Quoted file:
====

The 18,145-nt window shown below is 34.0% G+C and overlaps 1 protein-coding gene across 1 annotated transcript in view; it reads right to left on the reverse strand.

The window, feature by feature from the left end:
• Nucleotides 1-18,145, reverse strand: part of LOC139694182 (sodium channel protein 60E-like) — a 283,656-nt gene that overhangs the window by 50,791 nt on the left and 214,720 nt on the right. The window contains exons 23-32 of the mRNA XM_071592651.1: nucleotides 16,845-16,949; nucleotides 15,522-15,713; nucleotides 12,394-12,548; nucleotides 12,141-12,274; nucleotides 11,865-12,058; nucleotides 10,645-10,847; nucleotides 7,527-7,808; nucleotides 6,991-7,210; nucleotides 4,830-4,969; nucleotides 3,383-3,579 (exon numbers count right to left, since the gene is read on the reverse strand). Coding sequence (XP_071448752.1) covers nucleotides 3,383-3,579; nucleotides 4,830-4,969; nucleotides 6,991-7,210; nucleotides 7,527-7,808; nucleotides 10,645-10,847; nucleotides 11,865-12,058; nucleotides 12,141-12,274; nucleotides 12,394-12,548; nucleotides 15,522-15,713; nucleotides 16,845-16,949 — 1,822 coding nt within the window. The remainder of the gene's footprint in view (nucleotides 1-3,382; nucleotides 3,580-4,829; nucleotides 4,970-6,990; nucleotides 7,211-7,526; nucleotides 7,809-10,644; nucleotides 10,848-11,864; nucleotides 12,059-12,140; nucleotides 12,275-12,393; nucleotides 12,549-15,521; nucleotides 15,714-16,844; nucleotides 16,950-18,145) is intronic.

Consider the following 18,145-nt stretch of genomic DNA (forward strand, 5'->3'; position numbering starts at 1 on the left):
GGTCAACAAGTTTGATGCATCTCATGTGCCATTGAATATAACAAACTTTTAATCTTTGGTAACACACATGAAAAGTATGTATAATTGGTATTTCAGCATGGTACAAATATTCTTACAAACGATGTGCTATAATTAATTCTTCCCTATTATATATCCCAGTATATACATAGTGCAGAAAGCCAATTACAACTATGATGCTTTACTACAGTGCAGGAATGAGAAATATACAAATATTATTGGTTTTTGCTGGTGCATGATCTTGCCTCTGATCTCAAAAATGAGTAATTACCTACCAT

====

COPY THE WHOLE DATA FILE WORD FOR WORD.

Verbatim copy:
The 18,145-nt window shown below is 34.0% G+C and overlaps 1 protein-coding gene across 1 annotated transcript in view; it reads right to left on the reverse strand.

The window, feature by feature from the left end:
• Nucleotides 1-18,145, reverse strand: part of LOC139694182 (sodium channel protein 60E-like) — a 283,656-nt gene that overhangs the window by 50,791 nt on the left and 214,720 nt on the right. The window contains exons 23-32 of the mRNA XM_071592651.1: nucleotides 16,845-16,949; nucleotides 15,522-15,713; nucleotides 12,394-12,548; nucleotides 12,141-12,274; nucleotides 11,865-12,058; nucleotides 10,645-10,847; nucleotides 7,527-7,808; nucleotides 6,991-7,210; nucleotides 4,830-4,969; nucleotides 3,383-3,579 (exon numbers count right to left, since the gene is read on the reverse strand). Coding sequence (XP_071448752.1) covers nucleotides 3,383-3,579; nucleotides 4,830-4,969; nucleotides 6,991-7,210; nucleotides 7,527-7,808; nucleotides 10,645-10,847; nucleotides 11,865-12,058; nucleotides 12,141-12,274; nucleotides 12,394-12,548; nucleotides 15,522-15,713; nucleotides 16,845-16,949 — 1,822 coding nt within the window. The remainder of the gene's footprint in view (nucleotides 1-3,382; nucleotides 3,580-4,829; nucleotides 4,970-6,990; nucleotides 7,211-7,526; nucleotides 7,809-10,644; nucleotides 10,848-11,864; nucleotides 12,059-12,140; nucleotides 12,275-12,393; nucleotides 12,549-15,521; nucleotides 15,714-16,844; nucleotides 16,950-18,145) is intronic.

Consider the following 18,145-nt stretch of genomic DNA (forward strand, 5'->3'; position numbering starts at 1 on the left):
GGTCAACAAGTTTGATGCATCTCATGTGCCATTGAATATAACAAACTTTTAATCTTTGGTAACACACATGAAAAGTATGTATAATTGGTATTTCAGCATGGTACAAATATTCTTACAAACGATGTGCTATAATTAATTCTTCCCTATTATATATCCCAGTATATACATAGTGCAGAAAGCCAATTACAACTATGATGCTTTACTACAGTGCAGGAATGAGAAATATACAAATATTATTGGTTTTTGCTGGTGCATGATCTTGCCTCTGATCTCAAAAATGAGTAATTACCTACCAT